CCA Helps Launch Degrees not Debt in California
Did you know…
- The average student owes $35,000, but some owe ten times as much.
- Existing student debt now exceeds $1.2 trillion.Forty million people in the U.S. have student debt.
- Student debt is higher than credit card debt in this country.More than 40 percent of 25-year-olds hold student debt.
As college costs skyrocket and federal student aid lags, too many students are forced to borrow staggering amounts of money to pay for higher education. The growing student debt crisis has prompted CTA and the National Education Association to launch a national campaign, Degrees Not Debt, aimed at reducing student loan debt through loan forgiveness programs, lower-repayment plans and reinvesting in higher education. Students aren’t the only ones affected by this crisis, as Cypress College English Professor Linda Borla reports.
CCA’s Part-time Faculty Job Security Bill Signed into Law
With the stroke of a pen, Gov. Jerry Brown signed SB 1379 by state Sen. Tony Mendoza (D-Cerritos) and AB 1690 into law on Sept. 30, 2016. SB 1379 is the amended version of CCA’s job security legislation for part-time faculty and creates minimum standards for part-time faculty within the California Community College system. The original bill, AB 1690, was authored by Assembly member Jose Medina, (D-Riverside).
“This was legislation our members wanted, we sponsored and worked hard to pass,” said Past CCA Vice President Bradley Reynolds. “Part-time job security is a cost-effective way for community colleges to keep the same part-time faculty semester after semester. Student success relies on a stable faculty and this legislation helps to ensure that.”
In a joint news release, Mendoza and Medina said that part-time faculty throughout the state are plagued by inconsistent employment practices across community college districts and an inability to negotiate fair reemployment rights. Together, AB 1690 and SB 1379 provide landmark provisions to improve workplace stability for part-time faculty at California Community Colleges. Under the new law, representatives for both faculty and the community college district must discuss and set standards for employment practices for that particular district, thus providing much-needed employment stability for faculty while allowing districts the flexibility to accommodate local needs.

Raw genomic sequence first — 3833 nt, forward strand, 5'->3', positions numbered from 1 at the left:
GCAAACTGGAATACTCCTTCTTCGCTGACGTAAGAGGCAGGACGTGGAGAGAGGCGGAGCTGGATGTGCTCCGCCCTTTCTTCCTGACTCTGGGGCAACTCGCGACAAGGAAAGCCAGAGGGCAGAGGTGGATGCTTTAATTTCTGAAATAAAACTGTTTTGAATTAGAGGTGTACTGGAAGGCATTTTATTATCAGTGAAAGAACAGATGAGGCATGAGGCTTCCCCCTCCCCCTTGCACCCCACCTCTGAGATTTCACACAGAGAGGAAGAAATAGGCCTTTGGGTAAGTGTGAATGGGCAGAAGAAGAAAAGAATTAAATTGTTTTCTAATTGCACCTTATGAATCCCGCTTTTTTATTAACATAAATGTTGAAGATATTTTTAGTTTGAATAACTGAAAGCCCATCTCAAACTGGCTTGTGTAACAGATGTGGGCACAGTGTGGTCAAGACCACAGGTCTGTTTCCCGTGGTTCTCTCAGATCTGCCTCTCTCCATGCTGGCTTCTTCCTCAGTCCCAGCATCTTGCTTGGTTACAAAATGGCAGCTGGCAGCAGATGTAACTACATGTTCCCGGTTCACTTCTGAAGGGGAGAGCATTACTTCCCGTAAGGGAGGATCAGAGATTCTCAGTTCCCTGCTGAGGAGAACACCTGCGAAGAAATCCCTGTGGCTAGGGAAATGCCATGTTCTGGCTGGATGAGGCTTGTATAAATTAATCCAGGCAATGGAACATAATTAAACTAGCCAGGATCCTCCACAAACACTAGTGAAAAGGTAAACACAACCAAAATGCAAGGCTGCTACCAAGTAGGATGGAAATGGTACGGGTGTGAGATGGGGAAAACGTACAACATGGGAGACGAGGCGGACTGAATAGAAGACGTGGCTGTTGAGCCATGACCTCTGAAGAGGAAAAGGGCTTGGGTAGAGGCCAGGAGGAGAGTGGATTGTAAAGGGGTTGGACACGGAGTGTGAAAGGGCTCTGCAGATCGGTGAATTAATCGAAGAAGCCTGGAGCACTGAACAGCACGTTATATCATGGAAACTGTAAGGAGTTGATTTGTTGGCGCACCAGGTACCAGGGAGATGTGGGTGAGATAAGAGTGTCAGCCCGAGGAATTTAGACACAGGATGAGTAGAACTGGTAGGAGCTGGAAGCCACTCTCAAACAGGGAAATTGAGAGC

Despite a requirement by AB 1725 passed in 1988 that 75 percent of community college classes be taught by full-time faculty, part-time faculty now far outnumber their full-time colleagues in the California community system. Yet the working conditions of adjunct faculty still lag behind on many campuses. Part-time faculty often have no guarantees that they will be teaching from term to term due to program changes, budget cuts, class enrollment and funding. Many times, part time faculty have shown up on the first day of classes only to discover a note on the door telling them their classes have been cut. This lack of security and respect has an impact on faculty and students at a time when student success has become more important than ever.
CCA/CTA’s co-sponsored legislation aims to change that by creating minimum standards for part-time faculty to be achieved through collective bargaining. By implementing minimum standards for evaluation procedures, workload distribution and seniority rights, part-time faculty can be ensured their students have access to continued quality instruction.